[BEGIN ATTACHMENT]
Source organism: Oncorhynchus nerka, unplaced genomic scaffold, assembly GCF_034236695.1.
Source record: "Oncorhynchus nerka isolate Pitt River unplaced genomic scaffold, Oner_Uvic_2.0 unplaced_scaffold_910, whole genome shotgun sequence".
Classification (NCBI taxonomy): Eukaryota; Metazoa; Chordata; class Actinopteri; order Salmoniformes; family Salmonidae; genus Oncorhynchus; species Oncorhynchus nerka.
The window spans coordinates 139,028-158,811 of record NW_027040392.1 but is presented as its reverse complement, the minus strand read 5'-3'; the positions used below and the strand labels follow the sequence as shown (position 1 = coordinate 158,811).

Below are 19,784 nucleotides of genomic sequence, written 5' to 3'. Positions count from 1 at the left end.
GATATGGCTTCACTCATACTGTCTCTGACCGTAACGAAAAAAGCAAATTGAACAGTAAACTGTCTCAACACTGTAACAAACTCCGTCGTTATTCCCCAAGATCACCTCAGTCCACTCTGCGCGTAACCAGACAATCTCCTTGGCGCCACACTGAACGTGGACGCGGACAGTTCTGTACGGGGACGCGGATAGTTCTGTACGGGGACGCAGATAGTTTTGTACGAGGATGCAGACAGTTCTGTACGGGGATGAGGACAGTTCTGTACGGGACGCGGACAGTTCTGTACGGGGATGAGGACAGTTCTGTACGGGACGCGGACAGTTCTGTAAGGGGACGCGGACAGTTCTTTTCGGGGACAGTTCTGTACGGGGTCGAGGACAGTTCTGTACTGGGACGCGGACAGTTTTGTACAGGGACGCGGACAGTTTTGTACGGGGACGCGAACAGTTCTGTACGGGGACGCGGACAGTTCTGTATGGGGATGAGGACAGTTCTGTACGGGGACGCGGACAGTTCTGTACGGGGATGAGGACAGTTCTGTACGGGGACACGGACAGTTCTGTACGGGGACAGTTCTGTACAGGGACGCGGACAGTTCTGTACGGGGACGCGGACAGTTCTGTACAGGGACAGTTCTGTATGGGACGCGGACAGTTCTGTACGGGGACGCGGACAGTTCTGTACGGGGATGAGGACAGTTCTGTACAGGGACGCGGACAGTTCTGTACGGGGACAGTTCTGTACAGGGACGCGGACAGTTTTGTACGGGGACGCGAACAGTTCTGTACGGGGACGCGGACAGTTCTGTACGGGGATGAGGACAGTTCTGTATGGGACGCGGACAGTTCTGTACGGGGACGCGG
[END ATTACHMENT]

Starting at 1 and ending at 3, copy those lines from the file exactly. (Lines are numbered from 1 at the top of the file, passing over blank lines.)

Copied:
Source organism: Oncorhynchus nerka, unplaced genomic scaffold, assembly GCF_034236695.1.
Source record: "Oncorhynchus nerka isolate Pitt River unplaced genomic scaffold, Oner_Uvic_2.0 unplaced_scaffold_910, whole genome shotgun sequence".
Classification (NCBI taxonomy): Eukaryota; Metazoa; Chordata; class Actinopteri; order Salmoniformes; family Salmonidae; genus Oncorhynchus; species Oncorhynchus nerka.